Some like to experiment, some do not. I do. Those who do not, can stick to rigidly defined ip, poetry's missionary postiion, with a bit of blank verse on Saturday night. Whatever turns you on, friends.

Reading instructions. This is a humorous post.
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Old 03-19-2009, 07:14 PM
Mark Allinson Mark Allinson is offline
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Quote:
My point though is that they produce interesting results--are another limitation against which to work to see what new sounds and rhythms result.
This is my position also. It is a creative/restrictive device for the production of a poem which could not have been produced other than by this compositional technique.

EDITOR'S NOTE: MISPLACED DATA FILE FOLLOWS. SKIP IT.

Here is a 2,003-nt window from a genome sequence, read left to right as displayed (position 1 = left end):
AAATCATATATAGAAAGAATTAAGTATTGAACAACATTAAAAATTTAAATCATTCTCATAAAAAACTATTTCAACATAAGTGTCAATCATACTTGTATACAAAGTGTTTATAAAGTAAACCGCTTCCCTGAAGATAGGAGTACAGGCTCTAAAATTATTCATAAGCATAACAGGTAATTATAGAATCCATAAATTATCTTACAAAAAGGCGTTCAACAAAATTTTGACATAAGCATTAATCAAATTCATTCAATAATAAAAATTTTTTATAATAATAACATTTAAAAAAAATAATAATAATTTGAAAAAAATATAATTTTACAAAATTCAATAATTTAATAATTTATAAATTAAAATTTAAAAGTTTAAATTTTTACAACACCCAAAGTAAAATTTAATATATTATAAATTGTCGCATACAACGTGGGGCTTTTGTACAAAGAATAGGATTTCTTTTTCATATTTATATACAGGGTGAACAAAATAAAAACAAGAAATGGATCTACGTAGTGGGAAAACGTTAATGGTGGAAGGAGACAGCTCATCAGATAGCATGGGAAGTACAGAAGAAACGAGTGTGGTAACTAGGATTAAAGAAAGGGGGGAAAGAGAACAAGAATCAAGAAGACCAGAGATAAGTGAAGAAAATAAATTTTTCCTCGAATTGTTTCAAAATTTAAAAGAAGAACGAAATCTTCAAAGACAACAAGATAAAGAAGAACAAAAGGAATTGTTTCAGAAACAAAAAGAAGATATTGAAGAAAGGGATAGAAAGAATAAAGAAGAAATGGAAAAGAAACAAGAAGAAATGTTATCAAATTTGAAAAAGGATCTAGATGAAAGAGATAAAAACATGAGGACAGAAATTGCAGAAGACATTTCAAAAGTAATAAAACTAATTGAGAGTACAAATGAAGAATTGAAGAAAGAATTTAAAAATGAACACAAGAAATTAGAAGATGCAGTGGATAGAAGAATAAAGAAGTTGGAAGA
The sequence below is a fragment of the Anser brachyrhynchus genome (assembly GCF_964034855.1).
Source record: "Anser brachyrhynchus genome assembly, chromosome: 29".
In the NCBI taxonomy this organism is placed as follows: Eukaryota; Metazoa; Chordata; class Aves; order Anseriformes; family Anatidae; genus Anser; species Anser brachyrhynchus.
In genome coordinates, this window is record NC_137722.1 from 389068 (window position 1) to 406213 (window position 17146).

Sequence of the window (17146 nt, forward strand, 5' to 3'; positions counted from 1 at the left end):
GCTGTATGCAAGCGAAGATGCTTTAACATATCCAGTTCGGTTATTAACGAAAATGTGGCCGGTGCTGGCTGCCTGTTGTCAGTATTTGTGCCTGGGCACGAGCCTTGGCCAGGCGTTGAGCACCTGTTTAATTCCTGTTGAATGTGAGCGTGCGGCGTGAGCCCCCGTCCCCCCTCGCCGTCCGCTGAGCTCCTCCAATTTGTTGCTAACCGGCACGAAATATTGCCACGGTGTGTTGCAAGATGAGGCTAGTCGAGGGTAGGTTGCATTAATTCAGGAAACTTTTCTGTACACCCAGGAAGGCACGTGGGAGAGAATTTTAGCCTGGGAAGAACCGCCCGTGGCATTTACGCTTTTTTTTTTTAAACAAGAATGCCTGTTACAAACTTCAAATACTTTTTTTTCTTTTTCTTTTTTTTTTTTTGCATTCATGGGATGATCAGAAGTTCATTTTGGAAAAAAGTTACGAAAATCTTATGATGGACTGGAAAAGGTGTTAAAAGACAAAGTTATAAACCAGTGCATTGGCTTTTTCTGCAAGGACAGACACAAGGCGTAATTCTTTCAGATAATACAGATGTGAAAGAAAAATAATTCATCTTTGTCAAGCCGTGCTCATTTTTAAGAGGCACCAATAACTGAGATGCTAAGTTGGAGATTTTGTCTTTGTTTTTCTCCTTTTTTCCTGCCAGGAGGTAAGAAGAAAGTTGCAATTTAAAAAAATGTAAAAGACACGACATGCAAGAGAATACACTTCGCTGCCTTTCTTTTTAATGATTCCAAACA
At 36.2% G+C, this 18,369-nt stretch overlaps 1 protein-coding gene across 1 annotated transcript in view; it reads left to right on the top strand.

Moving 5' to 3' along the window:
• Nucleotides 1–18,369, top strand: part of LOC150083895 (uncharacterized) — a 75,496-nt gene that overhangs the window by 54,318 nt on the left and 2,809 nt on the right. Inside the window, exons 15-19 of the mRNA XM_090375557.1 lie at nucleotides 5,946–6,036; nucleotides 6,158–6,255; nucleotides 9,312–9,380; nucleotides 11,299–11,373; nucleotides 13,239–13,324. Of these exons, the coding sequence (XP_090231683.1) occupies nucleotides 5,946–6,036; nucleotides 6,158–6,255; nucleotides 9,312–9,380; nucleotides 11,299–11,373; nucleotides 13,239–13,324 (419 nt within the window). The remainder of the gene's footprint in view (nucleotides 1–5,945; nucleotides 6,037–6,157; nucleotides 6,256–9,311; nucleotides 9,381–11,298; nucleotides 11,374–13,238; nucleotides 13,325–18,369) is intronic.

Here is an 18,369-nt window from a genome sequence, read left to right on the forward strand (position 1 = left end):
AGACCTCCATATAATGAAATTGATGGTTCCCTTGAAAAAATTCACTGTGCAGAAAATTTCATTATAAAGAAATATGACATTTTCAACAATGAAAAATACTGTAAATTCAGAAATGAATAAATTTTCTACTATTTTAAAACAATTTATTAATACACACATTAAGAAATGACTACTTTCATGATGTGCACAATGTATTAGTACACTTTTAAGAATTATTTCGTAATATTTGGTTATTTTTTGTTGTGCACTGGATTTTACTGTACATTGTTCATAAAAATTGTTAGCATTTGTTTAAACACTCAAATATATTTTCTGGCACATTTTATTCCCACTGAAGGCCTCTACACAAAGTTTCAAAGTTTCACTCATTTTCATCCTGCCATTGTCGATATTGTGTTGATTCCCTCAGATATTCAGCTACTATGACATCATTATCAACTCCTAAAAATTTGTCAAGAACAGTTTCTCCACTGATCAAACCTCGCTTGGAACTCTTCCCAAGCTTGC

To argue against syllabics on the basis that one "can't hear" the effect is absurd, since the entire poem is the result of this device.

I think this is a good example of the form, in 7s.

"In my craft or sullen art"


In my craft or sullen art
Exercised in the still night
When only the moon rages
And the lovers lie abed
With all their griefs in their arms,
I labour by singing light
Not for ambition or bread
Or the strut and trade of charms
On the ivory stages
But for the common wages
Of their most secret heart.

- Dylan Thomas
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Old 03-19-2009, 07:51 PM
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Maryann Corbett Maryann Corbett is offline